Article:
Microsatellites and mitochondrial DNA (mtDNA) have traditionally been used in population genetics because of their variability and presumed neutrality, whereas genes of the major histocompatibility complex (MHC) are increasingly of interest because strong selective pressures shape their standing variation. Despite the potential for MHC genes, microsatellites, and mtDNA sequences to complement one another in deciphering population history and demography, the three are rarely used in tandem. Here we report on MHC, microsatellite, and mtDNA variability in a single large population of the eastern tiger salamander (Ambystoma tigrinum tigrinum). We use the mtDNA mismatch distribution and, on microsatellite data, the imbalance index and bottleneck tests to infer aspects of population history and demography. Haplotype and allelic variation was high at all loci surveyed, and heterozygosity was high at the nuclear loci. We find concordance among neutral molecular markers that suggests our study population originated from post-Pleistocene expansions of multiple, fragmented sources that shared few migrants. Differences in Ne estimates derived from haploid and diploid genetic markers are potentially attributable to secondary contact among source populations that experienced rapid mtDNA divergence and comparatively low levels of nuclear DNA divergence. We find strong evidence of natural selection acting on MHC genes and estimate long-term effective population sizes (Ne) that are very large, making small selection intensities significant evolutionary forces in this population.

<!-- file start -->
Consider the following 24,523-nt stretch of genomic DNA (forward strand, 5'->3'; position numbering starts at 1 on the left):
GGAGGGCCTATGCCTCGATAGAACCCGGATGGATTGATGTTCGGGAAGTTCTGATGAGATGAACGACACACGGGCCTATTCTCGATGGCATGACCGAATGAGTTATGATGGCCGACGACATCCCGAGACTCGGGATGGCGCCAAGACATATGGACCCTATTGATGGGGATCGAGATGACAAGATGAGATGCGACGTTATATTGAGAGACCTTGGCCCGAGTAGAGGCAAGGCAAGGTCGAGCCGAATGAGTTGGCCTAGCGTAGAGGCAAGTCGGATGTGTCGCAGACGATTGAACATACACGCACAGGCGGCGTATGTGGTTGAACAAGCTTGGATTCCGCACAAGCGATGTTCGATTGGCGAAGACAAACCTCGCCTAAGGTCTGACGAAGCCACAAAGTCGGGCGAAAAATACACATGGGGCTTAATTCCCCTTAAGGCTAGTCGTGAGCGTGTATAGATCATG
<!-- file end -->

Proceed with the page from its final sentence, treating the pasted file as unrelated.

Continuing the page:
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Vol. 62 • No. 6